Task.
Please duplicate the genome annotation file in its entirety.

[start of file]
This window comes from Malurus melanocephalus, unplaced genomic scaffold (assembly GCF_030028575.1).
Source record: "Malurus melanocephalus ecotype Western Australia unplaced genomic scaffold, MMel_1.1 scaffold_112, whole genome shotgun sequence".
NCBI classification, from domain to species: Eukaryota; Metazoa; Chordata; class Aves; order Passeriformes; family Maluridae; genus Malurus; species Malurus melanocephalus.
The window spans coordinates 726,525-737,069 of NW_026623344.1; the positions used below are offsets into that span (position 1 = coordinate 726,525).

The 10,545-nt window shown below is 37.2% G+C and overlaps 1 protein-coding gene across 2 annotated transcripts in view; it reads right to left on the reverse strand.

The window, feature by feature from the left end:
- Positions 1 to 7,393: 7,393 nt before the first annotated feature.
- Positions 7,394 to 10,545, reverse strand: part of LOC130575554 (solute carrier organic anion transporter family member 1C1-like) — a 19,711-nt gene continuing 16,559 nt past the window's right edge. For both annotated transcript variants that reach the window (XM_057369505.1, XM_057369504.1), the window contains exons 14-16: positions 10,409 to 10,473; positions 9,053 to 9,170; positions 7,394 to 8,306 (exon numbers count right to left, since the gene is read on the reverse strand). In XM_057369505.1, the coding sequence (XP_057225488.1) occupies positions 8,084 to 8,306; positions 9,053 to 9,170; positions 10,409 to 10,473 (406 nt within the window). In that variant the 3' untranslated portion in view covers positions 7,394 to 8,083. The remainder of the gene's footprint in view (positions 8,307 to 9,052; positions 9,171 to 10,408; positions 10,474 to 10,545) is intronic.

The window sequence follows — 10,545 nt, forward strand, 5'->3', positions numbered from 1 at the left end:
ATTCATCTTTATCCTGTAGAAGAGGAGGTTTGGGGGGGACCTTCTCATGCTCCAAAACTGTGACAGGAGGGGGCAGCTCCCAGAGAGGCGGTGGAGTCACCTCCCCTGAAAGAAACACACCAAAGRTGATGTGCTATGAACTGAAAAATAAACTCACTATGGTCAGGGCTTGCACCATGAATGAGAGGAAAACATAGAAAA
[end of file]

This window comes from Malurus melanocephalus, unplaced genomic scaffold (assembly GCF_030028575.1).
Source record: "Malurus melanocephalus ecotype Western Australia unplaced genomic scaffold, MMel_1.1 scaffold_112, whole genome shotgun sequence".
NCBI classification, from domain to species: Eukaryota; Metazoa; Chordata; class Aves; order Passeriformes; family Maluridae; genus Malurus; species Malurus melanocephalus.
The window spans coordinates 726,525-737,069 of NW_026623344.1; the positions used below are offsets into that span (position 1 = coordinate 726,525).

The 10,545-nt window shown below is 37.2% G+C and overlaps 1 protein-coding gene across 2 annotated transcripts in view; it reads right to left on the reverse strand.

The window, feature by feature from the left end:
- Positions 1 to 7,393: 7,393 nt before the first annotated feature.
- Positions 7,394 to 10,545, reverse strand: part of LOC130575554 (solute carrier organic anion transporter family member 1C1-like) — a 19,711-nt gene continuing 16,559 nt past the window's right edge. For both annotated transcript variants that reach the window (XM_057369505.1, XM_057369504.1), the window contains exons 14-16: positions 10,409 to 10,473; positions 9,053 to 9,170; positions 7,394 to 8,306 (exon numbers count right to left, since the gene is read on the reverse strand). In XM_057369505.1, the coding sequence (XP_057225488.1) occupies positions 8,084 to 8,306; positions 9,053 to 9,170; positions 10,409 to 10,473 (406 nt within the window). In that variant the 3' untranslated portion in view covers positions 7,394 to 8,083. The remainder of the gene's footprint in view (positions 8,307 to 9,052; positions 9,171 to 10,408; positions 10,474 to 10,545) is intronic.

The window sequence follows — 10,545 nt, forward strand, 5'->3', positions numbered from 1 at the left end:
ATTCATCTTTATCCTGTAGAAGAGGAGGTTTGGGGGGGACCTTCTCATGCTCCAAAACTGTGACAGGAGGGGGCAGCTCCCAGAGAGGCGGTGGAGTCACCTCCCCTGAAAGAAACACACCAAAGRTGATGTGCTATGAACTGAAAAATAAACTCACTATGGTCAGGGCTTGCACCATGAATGAGAGGAAAACATAGAAAA